Victims reported suffering a range of emotions because of the stalking.  Their most common fears included not knowing what would happen next (46 percent) and fearing the stalking would continue indefinitely (29 percent).  Nine percent of the victims said their worst fear was death.

I know that for victims/survivors of DV, they DO fear their stalkers for a good reason.  Many of them have been told that "If I can't have you, no-one will", or that "I know where you live, you wont get away", or the like.  Their abuser does not let their victim go without a fight, and play mind games so well that they don't even have to be physically near to put fear in their victim, many victims seeing things that they swear their stalker/abuser has done when he hasn't been around.  That fear stays with them and affects their every day life and health.  It affects their work performance, their parenting, everything.  It isn't just the fear when the abuser/stalker is near, that is a sharp white fear, but a continuing fear that creeps into every fabric of their life.  Many victims develop high anxiety due to the stalking/abuse, which continues to plague them even after the stalking ends.

"When you consider the impact that stalking has on a victim's life, five weeks is forever - five years is incredible," she said.  "They often have to give up their current life, leave their jobs, their homes, establish a whole new identity."

I got stuck on this one.  Five years is not incredible for a victim/survivor of DV if you think of the fact that many that leave their abusive situation with children have no option but for their abuser to know where they live.  When there is visitation, when the abuser still has parental rights, it gives the abuser/stalker more information then the victim would want them to have, but by court order, must give.  Then it's hard to show that the abuser is stalking, because sometimes the most innocent words, phrases, or actions the abuser uses to continue to put fear in their victims lives.  Things that the courts wouldn't understand, and many times miss.  Many have to deal with this for 5-10 years, until their children reach of age, and sometimes even after that.  Many wish they could just disappear, change their names, assume a whole new identity, but can't because of mutual children being involved.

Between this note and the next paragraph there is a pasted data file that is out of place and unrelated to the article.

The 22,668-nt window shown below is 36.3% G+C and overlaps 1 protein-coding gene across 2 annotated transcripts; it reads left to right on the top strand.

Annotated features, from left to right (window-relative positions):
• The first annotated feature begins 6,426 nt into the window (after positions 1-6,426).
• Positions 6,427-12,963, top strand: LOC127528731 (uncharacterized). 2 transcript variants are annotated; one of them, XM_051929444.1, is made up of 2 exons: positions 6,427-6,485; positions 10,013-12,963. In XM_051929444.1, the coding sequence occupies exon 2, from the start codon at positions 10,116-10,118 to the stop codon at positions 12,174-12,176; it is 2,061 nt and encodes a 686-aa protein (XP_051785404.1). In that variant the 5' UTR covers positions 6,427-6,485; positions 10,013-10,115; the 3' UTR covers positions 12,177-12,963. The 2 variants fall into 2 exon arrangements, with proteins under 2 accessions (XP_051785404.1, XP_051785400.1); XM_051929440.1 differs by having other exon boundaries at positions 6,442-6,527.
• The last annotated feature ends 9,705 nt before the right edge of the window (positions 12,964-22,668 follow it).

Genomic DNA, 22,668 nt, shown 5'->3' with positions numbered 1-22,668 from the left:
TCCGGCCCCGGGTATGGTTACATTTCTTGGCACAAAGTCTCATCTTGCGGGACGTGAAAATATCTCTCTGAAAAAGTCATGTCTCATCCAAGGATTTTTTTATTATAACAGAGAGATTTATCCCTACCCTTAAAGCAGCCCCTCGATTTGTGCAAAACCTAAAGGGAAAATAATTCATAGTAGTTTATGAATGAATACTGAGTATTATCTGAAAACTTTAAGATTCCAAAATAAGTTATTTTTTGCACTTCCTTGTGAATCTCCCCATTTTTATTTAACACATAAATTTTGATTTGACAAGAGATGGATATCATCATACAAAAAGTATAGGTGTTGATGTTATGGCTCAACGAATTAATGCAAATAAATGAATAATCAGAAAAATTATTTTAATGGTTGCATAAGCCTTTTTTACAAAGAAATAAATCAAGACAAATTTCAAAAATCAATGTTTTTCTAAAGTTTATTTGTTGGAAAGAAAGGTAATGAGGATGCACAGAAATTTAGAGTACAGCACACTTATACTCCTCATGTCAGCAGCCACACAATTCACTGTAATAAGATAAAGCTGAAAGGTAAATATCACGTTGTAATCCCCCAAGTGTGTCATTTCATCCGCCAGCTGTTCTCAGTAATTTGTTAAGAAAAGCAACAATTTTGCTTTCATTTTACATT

Leary credited law enforcement authorities with taking stalking seriously, but she said more needs to be done to strengthen anti-stalking laws and expand the resources to combat it.

Too many victims have called law enforcement to no avail, too many haven't been given the tools necessary to help catch their stalker.  Too many have been treated as if the calls or a nuisance, and that they are at fault.  Yes, many law enforcement authorities do treat stalking seriously, yet there are still many that re-victimize the victim when they treat their stalking incidences as if it's something that they don't believe in and would rather not do.  Some victims are actually treated with contempt when calling in a stalking incidence, which of course makes it so that the victim calls less on the incidences, and puts her life in more danger.

"One step recommended by Dyer was modification of state laws so stalking victims could more easily obtain protective orders against their stalkers.

The federal government and all 50 states have enacted laws making stalking a crime, but the laws and definitions of stalking vary widely.

This is something that I know victims of stalking have been asking for for years, to make it not only easier to obtain the protection order, but also the enforcement of the protection order one given.  Too many times they aren't enforced properly, which gives the abuser/stalker the feeling of added control and power.  This can be very dangerous in an abuser/stalker, and more needs to be done for the victims.

There is no easy answer in stopping the stalking, but there are many things that not only the government and law enforcement can do, but also the victims of stalking as well.  Empowerment is through the knowledge that they need to increase their chances of staying alive and well, and the knowledge that they will be protected.  I hope that after this is released, that more is done for victims of stalking, because they truly do need the protection and peace of mind that better laws and enforcement of those laws can give.